It began over a pint… I’d been presenting to students of museum conservation, as had my pal, Dave Morris, of the Fleet Air Arm Museum, and it was thirsty work. For his part he’d led a volunteer team that spent four years carefully removing paint applied in the eighties from a Corsair to reveal its original, wartime scheme – the only example in existence. The Bluebird Project, meanwhile, was gradually rebuilding Donald Campbell’s Bluebird K7 from the wreckage of herself, a controversial proposal at the outset but respect had been hard-won and now even Dave, the consummate museum professional, had to admit that it seemed to be working and now he had a new idea for the volunteer boat builders.


“Do you think you could build a plane?” he asked, late one evening.


Picture the scene… at the bar, beer in hand, a forest of dead glasses and could we build a plane? Of course... In fact, building a plane seemed ridiculously simple at that moment. What was this plane, anyway? And so the Barracuda Project was born.

Now here’s something we need to settle from the off. The FAAM is big and sensible and politically correct and everything you would expect of a large public organisation that is essentially MoD whilst the Bluebird / Barracuda Project… well, we aren’t any of those things so our staggering potential to cause them embarrassment must be terrifying. We therefore would like to make it clear that if we say anything to cause controversy it’s us and not them so come and whinge at our door and not theirs. OK?

Right, back to the tale…

Sober plane-building felt way more daunting, however, and this had clearly occurred to our friends at the FAAM too because we were invited to inspect said plane in its post-prang condition before properly committing to mending it. Fair to say that most of it had been badly used but what they had was most encouraging.



…and they had crate upon crate of the stuff, which seemed a tremendous luxury after having exactly one Bluebird from which we had to build every shred back to working condition. Here we had a veritable mountain of spares that only had to look like a plane. What could be simpler?

But there remained a potential showstopper. When were we supposed to build our plane? We already used up every spare volunteer minute on the boat and there was no chance of doing any more… but in this matter, Bluebird herself came to the rescue. What happened is that back in the beginning we had to de-rivet everything, paint-strip then thoroughly clean each part then see what was to be done to repair it. Something for everyone and a clear learning curve for all to negotiate at whatever pace suited. But gradually all her parts were cleaned and mended and we got into such things as gas turbines and sponsons and once that happened what were we to do with new recruits?

We’ve always prided ourselves on taking people with no experience whatsoever and turning them into artisans of exceptional quality and suddenly the means to do this was slipping away.

The answer, we pondered, might be to rebuild a small piece of Barra’ to see what difficulties we faced and to have something around for newcomers to cut their teeth on. An elevator seemed like a good idea.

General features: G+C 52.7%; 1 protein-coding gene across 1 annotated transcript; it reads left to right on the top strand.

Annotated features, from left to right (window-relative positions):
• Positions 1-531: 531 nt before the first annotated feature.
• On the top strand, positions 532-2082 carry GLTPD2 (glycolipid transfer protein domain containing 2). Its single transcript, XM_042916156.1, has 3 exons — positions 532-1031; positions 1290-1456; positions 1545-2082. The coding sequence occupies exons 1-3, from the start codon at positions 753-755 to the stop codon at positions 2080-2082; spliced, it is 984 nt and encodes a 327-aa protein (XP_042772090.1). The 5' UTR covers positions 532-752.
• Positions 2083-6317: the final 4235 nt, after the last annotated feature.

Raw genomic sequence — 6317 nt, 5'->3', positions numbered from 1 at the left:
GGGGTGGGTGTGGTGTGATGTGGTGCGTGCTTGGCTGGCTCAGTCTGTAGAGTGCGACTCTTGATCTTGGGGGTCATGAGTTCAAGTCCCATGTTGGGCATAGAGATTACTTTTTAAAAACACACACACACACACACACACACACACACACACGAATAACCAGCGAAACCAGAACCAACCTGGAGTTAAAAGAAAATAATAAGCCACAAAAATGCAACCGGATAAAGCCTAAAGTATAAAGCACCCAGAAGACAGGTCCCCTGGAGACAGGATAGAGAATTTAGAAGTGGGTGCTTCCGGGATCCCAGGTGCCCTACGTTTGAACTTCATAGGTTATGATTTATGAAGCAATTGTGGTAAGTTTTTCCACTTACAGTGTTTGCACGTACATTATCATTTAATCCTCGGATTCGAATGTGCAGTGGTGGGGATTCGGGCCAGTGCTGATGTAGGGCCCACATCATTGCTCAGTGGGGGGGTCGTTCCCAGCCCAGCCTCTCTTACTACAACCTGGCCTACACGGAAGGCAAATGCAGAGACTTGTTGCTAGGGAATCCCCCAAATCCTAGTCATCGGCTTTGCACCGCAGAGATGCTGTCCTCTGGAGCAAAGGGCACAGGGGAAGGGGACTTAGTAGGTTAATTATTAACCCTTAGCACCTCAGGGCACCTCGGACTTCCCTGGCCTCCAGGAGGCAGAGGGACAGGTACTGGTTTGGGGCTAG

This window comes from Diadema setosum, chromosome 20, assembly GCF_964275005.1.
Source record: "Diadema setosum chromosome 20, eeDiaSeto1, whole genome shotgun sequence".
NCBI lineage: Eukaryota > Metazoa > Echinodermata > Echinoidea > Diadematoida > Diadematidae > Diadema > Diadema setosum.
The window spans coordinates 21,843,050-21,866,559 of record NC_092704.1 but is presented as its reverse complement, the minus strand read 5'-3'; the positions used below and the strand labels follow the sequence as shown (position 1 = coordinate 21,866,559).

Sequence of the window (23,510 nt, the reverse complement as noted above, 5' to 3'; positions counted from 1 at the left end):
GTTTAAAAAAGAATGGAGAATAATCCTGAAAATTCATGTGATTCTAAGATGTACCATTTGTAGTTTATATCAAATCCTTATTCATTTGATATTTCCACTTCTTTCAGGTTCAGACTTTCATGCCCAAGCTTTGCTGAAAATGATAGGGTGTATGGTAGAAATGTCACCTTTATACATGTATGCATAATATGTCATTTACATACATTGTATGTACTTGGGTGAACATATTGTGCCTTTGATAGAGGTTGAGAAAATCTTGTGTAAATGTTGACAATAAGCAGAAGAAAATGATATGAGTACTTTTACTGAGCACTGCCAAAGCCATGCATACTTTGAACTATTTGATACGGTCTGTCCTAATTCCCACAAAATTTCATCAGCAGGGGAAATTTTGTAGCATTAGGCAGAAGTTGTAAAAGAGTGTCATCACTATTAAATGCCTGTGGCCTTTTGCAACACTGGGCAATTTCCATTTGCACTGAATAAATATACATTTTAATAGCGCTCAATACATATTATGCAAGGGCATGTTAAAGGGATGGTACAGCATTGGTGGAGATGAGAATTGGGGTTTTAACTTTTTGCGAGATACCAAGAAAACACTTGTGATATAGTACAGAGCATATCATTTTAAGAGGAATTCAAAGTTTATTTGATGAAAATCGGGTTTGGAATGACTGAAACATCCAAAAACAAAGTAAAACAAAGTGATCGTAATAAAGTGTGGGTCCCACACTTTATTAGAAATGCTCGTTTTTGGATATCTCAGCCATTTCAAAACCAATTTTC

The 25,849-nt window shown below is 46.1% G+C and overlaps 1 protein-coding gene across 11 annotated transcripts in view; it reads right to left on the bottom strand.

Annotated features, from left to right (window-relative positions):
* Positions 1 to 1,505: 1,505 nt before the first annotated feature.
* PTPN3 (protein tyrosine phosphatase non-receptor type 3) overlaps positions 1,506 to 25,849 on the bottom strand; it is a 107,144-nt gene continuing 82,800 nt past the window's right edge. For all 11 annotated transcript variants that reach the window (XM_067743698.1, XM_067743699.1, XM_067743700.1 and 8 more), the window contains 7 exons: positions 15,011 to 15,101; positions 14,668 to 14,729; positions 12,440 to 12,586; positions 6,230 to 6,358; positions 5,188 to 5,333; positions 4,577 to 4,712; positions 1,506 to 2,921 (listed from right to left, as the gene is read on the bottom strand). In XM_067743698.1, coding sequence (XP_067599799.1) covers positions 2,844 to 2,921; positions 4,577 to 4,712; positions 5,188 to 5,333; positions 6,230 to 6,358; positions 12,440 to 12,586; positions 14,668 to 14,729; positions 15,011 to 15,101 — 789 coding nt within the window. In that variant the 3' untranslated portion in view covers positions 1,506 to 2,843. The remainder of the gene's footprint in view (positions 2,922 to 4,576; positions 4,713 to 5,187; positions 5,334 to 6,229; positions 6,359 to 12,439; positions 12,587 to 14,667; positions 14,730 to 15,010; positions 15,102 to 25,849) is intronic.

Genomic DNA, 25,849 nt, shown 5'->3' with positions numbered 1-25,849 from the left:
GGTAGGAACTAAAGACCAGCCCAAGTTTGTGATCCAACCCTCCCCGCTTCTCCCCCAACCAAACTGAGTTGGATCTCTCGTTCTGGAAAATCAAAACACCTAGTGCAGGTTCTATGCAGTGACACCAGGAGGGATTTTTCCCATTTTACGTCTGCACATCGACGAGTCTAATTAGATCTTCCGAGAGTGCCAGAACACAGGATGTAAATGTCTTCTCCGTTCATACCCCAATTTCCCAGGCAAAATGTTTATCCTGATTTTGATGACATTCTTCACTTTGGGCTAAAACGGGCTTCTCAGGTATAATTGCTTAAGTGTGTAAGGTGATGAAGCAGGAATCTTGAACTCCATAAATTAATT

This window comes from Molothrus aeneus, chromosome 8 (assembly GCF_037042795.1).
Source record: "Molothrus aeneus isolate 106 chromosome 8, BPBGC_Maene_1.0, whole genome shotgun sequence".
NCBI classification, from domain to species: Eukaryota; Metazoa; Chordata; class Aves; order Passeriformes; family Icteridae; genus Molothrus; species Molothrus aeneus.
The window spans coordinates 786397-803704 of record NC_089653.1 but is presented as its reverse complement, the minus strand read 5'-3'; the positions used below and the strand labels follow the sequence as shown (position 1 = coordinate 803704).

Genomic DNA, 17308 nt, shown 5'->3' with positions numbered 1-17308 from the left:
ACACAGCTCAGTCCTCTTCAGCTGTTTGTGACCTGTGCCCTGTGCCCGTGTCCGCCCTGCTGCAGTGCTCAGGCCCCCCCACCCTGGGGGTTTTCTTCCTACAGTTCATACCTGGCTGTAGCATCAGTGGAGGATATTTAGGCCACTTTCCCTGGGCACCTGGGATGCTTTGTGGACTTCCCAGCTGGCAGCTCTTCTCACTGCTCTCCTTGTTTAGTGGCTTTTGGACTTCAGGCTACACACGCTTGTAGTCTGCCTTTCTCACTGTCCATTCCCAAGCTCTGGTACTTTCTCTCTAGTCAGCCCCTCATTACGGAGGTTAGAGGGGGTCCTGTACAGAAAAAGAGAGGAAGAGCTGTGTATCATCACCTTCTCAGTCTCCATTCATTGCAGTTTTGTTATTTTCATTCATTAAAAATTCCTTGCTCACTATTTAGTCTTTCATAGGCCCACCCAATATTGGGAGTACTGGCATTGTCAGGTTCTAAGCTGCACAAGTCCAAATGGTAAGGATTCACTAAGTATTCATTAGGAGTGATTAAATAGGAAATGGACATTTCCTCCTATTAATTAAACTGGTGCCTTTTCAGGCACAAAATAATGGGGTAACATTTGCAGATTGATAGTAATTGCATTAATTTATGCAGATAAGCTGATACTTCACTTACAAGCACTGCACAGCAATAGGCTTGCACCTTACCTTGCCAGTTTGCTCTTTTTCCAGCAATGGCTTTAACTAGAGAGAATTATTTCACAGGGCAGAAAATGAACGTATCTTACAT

It wasn’t!

We know nothing about aeroplanes, you see, and now realise that had we chosen to build a wing or something big there’d have been sizeable lumps and lots of spares, but elevators, we would soon learn, are spindly little things that break into hundreds of bits when they smack a mountain then go largely unnoticed by whoever is given the job of sweeping up half a century later.

I would love to know what the guys at the other end really thought as they packed this heap of junk into a box and posted it north. I know what we thought when it arrived.



Where the hell do we begin with this lot?

Take it to pieces – that’s always a good start. Bite-sized chunks are more easily digested so our long-term Bluebird volunteer, ‘Aerospace Rob’ set-to with his wood chisel, butane torch and claw hammer and had it all pulled down in record time.



The first thing we discovered is that it’s big! It’s very big indeed. An elevator is an inch short of nine feet long and that’s only one side. We’d only ever worked on our tin boat and that’s only ten feet six wide at the widest point and we’d never built it that far anyway. It soon became apparent that our elevator was based on a long steel tube but our motley selection of parts gave up only short, broken sections so the first thing was to make one good tube of all the best bits.

To do this we checked the drawings and found that the only tube available to make perfect internal sleeves seemed to be of aerospace quality 316 stainless so that was very cheap and readily available at the local bargain metal outlet – not. We got some anyway and soon and got some sleeves made up.



It was surprisingly strong and straight as an arrow once we reached the required nine feet – the world’s one and only Fairey Barracuda elevator spar.



And there matters rested for a while as once again the Bluebird Project took all our time.

Then two things happened simultaneously. Firstly, the unit next door became available and, secondly, the lack of things for new recruits to do once again reached a critical condition – we decided to officially begin the Barra’ project in a space all of its own.

Great idea except that all we’d proved was that we could stick a long metal tube back together – big deal! We were never going to impress anyone with that so we extracted one of the root fairings (that’s what it’s called on the drawings) and considered how to mend it.



We soon realised it’s made of very pure aluminium, which doesn’t corrode especially and is relatively easy to push around with a hammer. There’s always a big ‘wow’ factor in mending something like this because it looks impressive whilst fixing it presents little difficulty. It didn’t take much to make it presentable.



And that’s where the easy stuff ended because the rest of it is made of horrible, springy Alclad, which is basically an alloy that likes to corrode with a thin skin of pure aluminium rolled either side to stop its reactive antics. The result is it’s interesting stuff to weld. Most of the elevator parts are made of 26swg Alclad that started age-hardening up a hill back in the forties. Most had some corrosion, and sometimes it’s between the pure ally layer and the underlying metal so you can’t see it, and pretty much every piece needed shrinking and welding somewhere or another.

We began on some of the simpler-looking parts, this fairing, for instance.



It’s not too difficult to soften a piece this size with a butane torch if you’re careful and soon it looked much better but it had some nasty splits and welding the stuff proved inordinately difficult. For a short while we wondered if it was even possible but we have all sorts of tricks and cheats and we worked it out in the end.